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Divisive gain modulation with dynamic stimuli in integrate-and-fire neurons.

Ly C, Doiron B - PLoS Comput. Biol. (2009)

Bottom Line: It has been shown that divisive gain modulation of neural responses can result from a stochastic shunting from balanced (mixed excitation and inhibition) background activity.However, input statistics, such as the firing rates of pre-synaptic neurons, are often dynamic, varying on timescales comparable to typical membrane time constants.Using a population density approach for integrate-and-fire neurons with dynamic and temporally rich inputs, we find that the same fluctuation-induced divisive gain modulation is operative for dynamic inputs driving nonequilibrium responses.

View Article: PubMed Central - PubMed

Affiliation: Department of Mathematics, University of Pittsburgh, Pittsburgh, Pennsylvania, USA. chengly@math.pitt.edu

ABSTRACT
The modulation of the sensitivity, or gain, of neural responses to input is an important component of neural computation. It has been shown that divisive gain modulation of neural responses can result from a stochastic shunting from balanced (mixed excitation and inhibition) background activity. This gain control scheme was developed and explored with static inputs, where the membrane and spike train statistics were stationary in time. However, input statistics, such as the firing rates of pre-synaptic neurons, are often dynamic, varying on timescales comparable to typical membrane time constants. Using a population density approach for integrate-and-fire neurons with dynamic and temporally rich inputs, we find that the same fluctuation-induced divisive gain modulation is operative for dynamic inputs driving nonequilibrium responses. Moreover, the degree of divisive scaling of the dynamic response is quantitatively the same as the steady-state responses--thus, gain modulation via balanced conductance fluctuations generalizes in a straight-forward way to a dynamic setting.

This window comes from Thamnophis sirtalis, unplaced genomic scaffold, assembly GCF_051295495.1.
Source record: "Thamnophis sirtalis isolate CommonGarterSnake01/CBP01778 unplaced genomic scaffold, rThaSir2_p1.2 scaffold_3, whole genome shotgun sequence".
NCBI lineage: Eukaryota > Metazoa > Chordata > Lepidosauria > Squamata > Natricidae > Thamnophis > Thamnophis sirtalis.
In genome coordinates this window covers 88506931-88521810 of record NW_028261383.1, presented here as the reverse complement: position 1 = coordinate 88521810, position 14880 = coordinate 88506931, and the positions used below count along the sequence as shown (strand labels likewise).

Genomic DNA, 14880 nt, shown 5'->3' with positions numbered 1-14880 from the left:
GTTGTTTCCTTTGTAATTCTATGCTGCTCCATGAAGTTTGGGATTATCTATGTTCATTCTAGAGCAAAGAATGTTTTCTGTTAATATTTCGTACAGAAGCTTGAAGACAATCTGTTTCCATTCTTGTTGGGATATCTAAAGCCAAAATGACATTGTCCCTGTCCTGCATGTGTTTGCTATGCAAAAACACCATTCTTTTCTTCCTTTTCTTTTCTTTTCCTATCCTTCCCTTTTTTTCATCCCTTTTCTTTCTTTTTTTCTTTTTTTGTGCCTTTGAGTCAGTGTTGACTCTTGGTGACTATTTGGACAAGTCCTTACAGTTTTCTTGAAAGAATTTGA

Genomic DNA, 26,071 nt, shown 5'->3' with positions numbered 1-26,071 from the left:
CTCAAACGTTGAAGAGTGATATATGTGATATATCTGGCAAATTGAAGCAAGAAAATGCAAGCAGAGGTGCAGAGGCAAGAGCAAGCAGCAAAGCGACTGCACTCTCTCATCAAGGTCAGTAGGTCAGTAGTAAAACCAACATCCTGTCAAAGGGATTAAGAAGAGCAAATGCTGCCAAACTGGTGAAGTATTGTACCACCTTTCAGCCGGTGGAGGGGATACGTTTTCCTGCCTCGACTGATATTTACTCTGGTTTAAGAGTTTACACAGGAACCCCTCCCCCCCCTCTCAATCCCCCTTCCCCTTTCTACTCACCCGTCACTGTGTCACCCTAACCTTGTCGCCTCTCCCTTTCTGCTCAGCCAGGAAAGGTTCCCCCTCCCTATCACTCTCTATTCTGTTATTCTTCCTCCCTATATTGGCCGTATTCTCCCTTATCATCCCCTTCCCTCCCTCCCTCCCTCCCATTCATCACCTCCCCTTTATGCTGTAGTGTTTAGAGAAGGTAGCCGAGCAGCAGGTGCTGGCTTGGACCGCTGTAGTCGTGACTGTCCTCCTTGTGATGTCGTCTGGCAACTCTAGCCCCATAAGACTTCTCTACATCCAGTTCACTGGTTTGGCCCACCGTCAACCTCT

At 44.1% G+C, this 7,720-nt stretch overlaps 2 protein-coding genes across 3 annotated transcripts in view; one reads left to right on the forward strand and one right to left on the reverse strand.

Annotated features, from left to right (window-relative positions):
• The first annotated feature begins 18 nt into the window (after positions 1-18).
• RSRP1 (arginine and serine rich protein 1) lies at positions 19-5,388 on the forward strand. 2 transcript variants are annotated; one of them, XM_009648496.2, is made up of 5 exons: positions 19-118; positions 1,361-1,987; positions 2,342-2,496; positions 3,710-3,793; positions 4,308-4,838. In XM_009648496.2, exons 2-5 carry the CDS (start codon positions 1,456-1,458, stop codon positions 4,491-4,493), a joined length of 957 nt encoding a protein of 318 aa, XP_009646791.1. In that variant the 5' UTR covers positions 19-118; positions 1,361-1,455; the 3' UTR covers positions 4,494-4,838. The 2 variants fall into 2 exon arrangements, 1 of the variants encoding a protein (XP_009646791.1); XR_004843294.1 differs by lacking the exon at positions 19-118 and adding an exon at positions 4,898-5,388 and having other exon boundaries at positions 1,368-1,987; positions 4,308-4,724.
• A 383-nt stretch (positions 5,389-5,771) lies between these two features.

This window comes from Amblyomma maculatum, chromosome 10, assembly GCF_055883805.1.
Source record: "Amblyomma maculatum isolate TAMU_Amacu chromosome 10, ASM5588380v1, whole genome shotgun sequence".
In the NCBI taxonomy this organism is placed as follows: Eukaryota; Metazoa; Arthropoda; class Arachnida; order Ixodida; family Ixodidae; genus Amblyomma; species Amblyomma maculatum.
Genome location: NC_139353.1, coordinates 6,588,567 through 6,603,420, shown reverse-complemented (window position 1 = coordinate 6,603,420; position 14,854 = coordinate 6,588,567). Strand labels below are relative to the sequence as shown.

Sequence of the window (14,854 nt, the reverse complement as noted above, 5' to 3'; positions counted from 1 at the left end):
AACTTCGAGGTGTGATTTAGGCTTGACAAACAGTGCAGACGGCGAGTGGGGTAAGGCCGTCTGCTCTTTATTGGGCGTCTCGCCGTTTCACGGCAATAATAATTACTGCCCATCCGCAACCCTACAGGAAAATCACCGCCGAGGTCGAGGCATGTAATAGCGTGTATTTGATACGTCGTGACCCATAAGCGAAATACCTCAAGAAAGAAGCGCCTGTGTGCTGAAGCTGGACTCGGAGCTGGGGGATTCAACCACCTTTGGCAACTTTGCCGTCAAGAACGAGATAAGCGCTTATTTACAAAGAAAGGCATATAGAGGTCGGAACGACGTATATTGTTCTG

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Parameter space where divisive gain modulation extends to the nonequilibrium regime.(A) The logarithm of the area (or error) between the time-dependent response curve scaled by the equilibrium scale factor  and the  curve for many background levels and many driver inputs: . The  values on the vertical axis corresponds to a scaling of the driver input used in Figure 3A (see text for details). The two points at  and , 1900 s−1 marked by stars (*) correspond to the difference in area between the curves in Figure 3D, and the two black circles (•) at , 1900 s−1 correspond to the difference in area between the curves in Figure 5B. Any region with colors in the range of orange to blue correspond to parameters where divisive gain modulation persists. (B) The average (unscaled) time-dependent response of the neurons with the same parameters and driver inputs as (A) are plotted on a logarithmic scale. The three stars (*) at  are the average firing rates of the unscaled responses in Figure 3C, and the three black circles (•) at  are the average firing rates of the unscaled responses in Figure 5A (bottom panel). A logarthmic scale was used to better highlight the variety of values.